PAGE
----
Life science startups are drawing less of the depleted capital available from venture capital funds. According to a release published by the NVCA and PricewaterhouseCoopers on October 19, 2011, venture capital funds invested a total of $6.95 billion in 876 deals during the third quarter of 2011, with the most investment going to the software sector (a 10-year high for that sector) while the life science sector (biotechnology and medical device industries combined) experienced a marked decline.
During the quarter, venture capital funds invested $1.1 billion in 96 deals in the biotechnology industry, which constituted a decrease of 18% in terms of dollars and 20% in terms of deals relative to the prior quarter, and $728 million in 74 deals in the medical device industry, which constituted a decrease of 18% in terms of dollars and 21% in terms of deals relative to the prior quarter.
Life science startups’ long investment horizon, which stems from the long and uncertain regulatory process for their products, has contributed to their waning popularity among venture capital firms. According to a recent survey of venture capital firms by the NVCA and the Medical Innovation & Competitiveness Coalition, 39% of the 156 venture capital firms that participated in the survey (which accounted for $10 billion in investment in healthcare companies over the past three years) reduced their investment in healthcare companies during the past three years, and the same percentage of participants expect to reduce their investment in healthcare companies over the next three years.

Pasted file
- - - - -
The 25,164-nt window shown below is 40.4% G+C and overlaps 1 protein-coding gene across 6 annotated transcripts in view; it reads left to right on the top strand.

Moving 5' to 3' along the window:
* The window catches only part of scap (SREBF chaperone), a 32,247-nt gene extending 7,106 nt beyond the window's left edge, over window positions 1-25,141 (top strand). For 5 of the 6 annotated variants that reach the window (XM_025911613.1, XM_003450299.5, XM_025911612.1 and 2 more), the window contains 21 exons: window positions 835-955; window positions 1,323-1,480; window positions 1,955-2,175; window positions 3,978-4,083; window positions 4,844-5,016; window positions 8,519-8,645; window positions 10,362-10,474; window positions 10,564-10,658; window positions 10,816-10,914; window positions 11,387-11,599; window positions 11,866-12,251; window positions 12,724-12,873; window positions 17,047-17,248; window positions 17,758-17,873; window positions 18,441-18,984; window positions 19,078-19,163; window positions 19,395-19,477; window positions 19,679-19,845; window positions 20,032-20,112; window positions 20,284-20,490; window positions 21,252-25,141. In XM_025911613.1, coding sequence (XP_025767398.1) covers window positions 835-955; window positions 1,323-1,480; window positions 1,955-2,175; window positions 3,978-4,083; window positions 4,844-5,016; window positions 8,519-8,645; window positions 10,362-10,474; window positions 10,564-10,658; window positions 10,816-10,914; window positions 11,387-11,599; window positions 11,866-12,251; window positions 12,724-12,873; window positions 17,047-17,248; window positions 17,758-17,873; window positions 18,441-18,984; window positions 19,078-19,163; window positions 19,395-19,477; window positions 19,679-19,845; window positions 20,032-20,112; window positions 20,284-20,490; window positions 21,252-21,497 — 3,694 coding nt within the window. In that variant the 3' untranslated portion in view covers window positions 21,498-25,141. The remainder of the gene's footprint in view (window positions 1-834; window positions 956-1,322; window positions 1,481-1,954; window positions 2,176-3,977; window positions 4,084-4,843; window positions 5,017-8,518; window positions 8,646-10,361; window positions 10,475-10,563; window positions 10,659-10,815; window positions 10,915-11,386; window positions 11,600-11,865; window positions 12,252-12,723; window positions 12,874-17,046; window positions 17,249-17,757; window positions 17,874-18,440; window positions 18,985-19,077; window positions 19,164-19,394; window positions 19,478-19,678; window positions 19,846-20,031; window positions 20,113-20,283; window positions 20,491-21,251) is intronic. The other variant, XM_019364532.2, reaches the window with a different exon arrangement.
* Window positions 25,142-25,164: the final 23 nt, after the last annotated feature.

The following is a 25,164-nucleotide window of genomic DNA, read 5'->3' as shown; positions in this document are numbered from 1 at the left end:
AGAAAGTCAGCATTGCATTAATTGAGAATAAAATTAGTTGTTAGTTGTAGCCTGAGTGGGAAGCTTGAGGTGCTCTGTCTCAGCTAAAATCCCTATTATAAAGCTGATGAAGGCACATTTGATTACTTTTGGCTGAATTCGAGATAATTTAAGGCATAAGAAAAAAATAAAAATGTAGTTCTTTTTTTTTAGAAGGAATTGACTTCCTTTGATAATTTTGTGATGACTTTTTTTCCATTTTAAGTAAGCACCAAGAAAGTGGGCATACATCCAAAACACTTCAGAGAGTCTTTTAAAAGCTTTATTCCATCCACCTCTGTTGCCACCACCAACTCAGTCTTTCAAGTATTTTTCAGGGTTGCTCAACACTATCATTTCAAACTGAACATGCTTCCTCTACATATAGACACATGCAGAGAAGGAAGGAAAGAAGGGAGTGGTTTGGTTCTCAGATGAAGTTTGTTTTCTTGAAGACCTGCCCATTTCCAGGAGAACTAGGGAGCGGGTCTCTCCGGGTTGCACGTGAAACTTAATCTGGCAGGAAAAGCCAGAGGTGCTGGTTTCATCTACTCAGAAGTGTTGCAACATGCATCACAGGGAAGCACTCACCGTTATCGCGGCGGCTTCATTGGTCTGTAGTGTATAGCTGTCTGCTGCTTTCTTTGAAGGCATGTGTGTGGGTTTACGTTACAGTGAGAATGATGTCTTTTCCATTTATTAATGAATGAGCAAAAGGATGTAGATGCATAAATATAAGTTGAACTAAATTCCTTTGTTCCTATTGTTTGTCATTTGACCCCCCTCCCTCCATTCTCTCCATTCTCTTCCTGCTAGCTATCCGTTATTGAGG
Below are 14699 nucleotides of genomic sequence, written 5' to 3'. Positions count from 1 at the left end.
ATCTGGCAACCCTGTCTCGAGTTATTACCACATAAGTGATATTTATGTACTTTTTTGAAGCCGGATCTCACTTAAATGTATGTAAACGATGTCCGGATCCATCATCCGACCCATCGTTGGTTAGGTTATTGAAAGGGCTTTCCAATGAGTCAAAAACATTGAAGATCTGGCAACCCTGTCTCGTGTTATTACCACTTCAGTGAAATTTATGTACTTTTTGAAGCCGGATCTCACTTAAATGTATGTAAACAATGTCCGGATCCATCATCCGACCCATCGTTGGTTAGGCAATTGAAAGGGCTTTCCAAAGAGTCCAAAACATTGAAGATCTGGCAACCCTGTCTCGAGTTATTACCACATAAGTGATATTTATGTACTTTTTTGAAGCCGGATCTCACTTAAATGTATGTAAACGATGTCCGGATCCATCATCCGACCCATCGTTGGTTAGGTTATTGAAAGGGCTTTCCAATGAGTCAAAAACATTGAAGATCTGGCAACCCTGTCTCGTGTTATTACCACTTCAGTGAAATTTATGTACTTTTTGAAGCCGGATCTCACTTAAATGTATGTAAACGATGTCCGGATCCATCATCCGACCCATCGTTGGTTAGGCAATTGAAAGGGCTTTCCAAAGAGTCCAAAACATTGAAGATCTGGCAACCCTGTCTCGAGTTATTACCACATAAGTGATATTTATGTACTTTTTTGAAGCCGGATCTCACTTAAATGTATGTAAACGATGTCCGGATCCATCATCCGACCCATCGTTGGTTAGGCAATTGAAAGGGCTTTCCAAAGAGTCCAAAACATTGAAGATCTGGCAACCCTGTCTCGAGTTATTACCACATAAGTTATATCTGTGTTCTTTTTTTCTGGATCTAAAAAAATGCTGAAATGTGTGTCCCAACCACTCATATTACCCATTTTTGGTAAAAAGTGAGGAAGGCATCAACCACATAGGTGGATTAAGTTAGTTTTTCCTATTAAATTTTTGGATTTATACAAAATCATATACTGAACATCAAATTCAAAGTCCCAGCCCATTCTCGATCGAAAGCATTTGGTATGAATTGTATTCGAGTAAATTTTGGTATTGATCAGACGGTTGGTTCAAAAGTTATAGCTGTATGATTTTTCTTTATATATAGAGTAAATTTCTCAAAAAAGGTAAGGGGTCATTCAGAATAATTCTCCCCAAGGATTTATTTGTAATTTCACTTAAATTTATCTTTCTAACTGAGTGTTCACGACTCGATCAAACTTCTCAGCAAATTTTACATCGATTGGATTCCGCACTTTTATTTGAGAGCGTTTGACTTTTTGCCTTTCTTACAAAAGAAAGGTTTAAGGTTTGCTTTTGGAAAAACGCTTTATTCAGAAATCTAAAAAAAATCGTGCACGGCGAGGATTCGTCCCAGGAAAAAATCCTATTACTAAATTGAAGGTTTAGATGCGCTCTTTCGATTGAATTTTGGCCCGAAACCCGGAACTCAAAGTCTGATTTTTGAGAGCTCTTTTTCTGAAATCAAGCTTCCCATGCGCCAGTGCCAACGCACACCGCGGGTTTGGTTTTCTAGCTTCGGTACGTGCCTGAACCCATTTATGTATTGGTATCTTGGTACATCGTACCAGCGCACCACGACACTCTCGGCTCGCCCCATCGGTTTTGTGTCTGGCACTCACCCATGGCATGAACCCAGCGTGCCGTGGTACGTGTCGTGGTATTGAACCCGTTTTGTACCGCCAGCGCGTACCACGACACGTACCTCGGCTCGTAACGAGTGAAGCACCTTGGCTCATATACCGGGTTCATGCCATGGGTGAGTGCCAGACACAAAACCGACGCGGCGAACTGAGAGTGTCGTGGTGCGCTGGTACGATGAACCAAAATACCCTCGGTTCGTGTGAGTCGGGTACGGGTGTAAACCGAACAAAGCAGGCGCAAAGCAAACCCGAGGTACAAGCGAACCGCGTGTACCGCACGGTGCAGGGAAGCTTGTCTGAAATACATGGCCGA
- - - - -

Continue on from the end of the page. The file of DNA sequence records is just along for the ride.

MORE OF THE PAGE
The survey also showed that within the healthcare sector, venture capital investment has shifted away from biopharma and medical devices during the past three years—61% of the venture capital firms that participated in the survey cited FDA regulatory challenges as the top factor affecting their investment decisions.
Life Science Startups Have a Long and Expensive Gestation Period
The approval process for new drugs and high risk (Class III) medical devices is expensive and long. Such drugs and medical devices must generally go through at least three phases of clinical studies before they can go to market. Phase I trials test such a drug or medical device for the first time on a small group of people (20–80) to evaluate the product’s safety, including identifying side effects, and in the case of a drug, to determine safe dosage.
Phase II trials expand the number of participants in the studies (100–300) to attempt to establish whether the drug or medical device is effective and to further evaluate its safety and side effects.
In Phase III trials, which examine long-term efficacy and safety, the drug or medical device is given to large groups of participants (1,000–3,000). Successful drugs and medical devices will generally go to market during or following Phase III trials, although studies will continue in order to obtain additional information, including the product’s risks, benefits, and optimal use (Phase IV trials).
It is common for Phases I through III of the clinical studies for a new drug or medical device to cost in excess of $100 million and take at least six years. Due to the amount of capital required to develop such products, life science start-up companies cannot rely solely on bootstrapping or funding from angel investors and must look to other options, with venture capital funds primary among them.